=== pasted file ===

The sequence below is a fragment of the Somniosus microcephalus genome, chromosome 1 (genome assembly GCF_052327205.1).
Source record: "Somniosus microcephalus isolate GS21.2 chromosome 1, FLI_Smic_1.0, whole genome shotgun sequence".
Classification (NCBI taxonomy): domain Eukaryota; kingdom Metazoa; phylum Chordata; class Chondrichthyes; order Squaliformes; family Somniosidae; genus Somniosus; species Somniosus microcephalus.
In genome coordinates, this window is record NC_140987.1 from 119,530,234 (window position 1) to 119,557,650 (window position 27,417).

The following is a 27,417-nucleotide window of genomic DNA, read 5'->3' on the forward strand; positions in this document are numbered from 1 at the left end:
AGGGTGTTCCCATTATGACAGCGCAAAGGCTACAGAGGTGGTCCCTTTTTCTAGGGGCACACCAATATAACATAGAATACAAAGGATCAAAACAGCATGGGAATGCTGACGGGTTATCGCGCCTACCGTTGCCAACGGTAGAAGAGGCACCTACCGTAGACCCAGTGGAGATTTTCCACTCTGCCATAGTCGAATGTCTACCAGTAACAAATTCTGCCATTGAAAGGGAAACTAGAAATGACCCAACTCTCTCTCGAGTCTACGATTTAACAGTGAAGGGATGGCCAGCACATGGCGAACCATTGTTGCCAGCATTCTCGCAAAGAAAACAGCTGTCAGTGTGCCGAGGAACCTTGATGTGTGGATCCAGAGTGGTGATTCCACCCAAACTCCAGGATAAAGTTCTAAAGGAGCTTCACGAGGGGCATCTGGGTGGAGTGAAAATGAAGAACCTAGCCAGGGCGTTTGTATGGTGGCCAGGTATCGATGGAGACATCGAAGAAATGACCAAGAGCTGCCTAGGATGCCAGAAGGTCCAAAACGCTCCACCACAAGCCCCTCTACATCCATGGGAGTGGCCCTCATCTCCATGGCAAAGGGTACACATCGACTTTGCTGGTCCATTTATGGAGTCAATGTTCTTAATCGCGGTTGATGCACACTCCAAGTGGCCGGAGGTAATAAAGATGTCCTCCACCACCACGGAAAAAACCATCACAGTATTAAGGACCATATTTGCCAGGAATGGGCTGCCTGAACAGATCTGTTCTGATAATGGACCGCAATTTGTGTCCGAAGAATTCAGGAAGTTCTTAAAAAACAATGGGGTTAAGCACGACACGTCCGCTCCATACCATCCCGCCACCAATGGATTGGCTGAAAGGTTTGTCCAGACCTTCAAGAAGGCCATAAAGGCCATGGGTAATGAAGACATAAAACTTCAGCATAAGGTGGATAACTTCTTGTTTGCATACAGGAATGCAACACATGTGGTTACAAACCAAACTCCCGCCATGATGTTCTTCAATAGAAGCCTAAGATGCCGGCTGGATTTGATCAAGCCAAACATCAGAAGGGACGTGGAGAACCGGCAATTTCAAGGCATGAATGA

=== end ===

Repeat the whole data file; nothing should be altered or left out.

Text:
The sequence below is a fragment of the Somniosus microcephalus genome, chromosome 1 (genome assembly GCF_052327205.1).
Source record: "Somniosus microcephalus isolate GS21.2 chromosome 1, FLI_Smic_1.0, whole genome shotgun sequence".
Classification (NCBI taxonomy): domain Eukaryota; kingdom Metazoa; phylum Chordata; class Chondrichthyes; order Squaliformes; family Somniosidae; genus Somniosus; species Somniosus microcephalus.
In genome coordinates, this window is record NC_140987.1 from 119,530,234 (window position 1) to 119,557,650 (window position 27,417).

The following is a 27,417-nucleotide window of genomic DNA, read 5'->3' on the forward strand; positions in this document are numbered from 1 at the left end:
AGGGTGTTCCCATTATGACAGCGCAAAGGCTACAGAGGTGGTCCCTTTTTCTAGGGGCACACCAATATAACATAGAATACAAAGGATCAAAACAGCATGGGAATGCTGACGGGTTATCGCGCCTACCGTTGCCAACGGTAGAAGAGGCACCTACCGTAGACCCAGTGGAGATTTTCCACTCTGCCATAGTCGAATGTCTACCAGTAACAAATTCTGCCATTGAAAGGGAAACTAGAAATGACCCAACTCTCTCTCGAGTCTACGATTTAACAGTGAAGGGATGGCCAGCACATGGCGAACCATTGTTGCCAGCATTCTCGCAAAGAAAACAGCTGTCAGTGTGCCGAGGAACCTTGATGTGTGGATCCAGAGTGGTGATTCCACCCAAACTCCAGGATAAAGTTCTAAAGGAGCTTCACGAGGGGCATCTGGGTGGAGTGAAAATGAAGAACCTAGCCAGGGCGTTTGTATGGTGGCCAGGTATCGATGGAGACATCGAAGAAATGACCAAGAGCTGCCTAGGATGCCAGAAGGTCCAAAACGCTCCACCACAAGCCCCTCTACATCCATGGGAGTGGCCCTCATCTCCATGGCAAAGGGTACACATCGACTTTGCTGGTCCATTTATGGAGTCAATGTTCTTAATCGCGGTTGATGCACACTCCAAGTGGCCGGAGGTAATAAAGATGTCCTCCACCACCACGGAAAAAACCATCACAGTATTAAGGACCATATTTGCCAGGAATGGGCTGCCTGAACAGATCTGTTCTGATAATGGACCGCAATTTGTGTCCGAAGAATTCAGGAAGTTCTTAAAAAACAATGGGGTTAAGCACGACACGTCCGCTCCATACCATCCCGCCACCAATGGATTGGCTGAAAGGTTTGTCCAGACCTTCAAGAAGGCCATAAAGGCCATGGGTAATGAAGACATAAAACTTCAGCATAAGGTGGATAACTTCTTGTTTGCATACAGGAATGCAACACATGTGGTTACAAACCAAACTCCCGCCATGATGTTCTTCAATAGAAGCCTAAGATGCCGGCTGGATTTGATCAAGCCAAACATCAGAAGGGACGTGGAGAACCGGCAATTTCAAGGCATGAATGA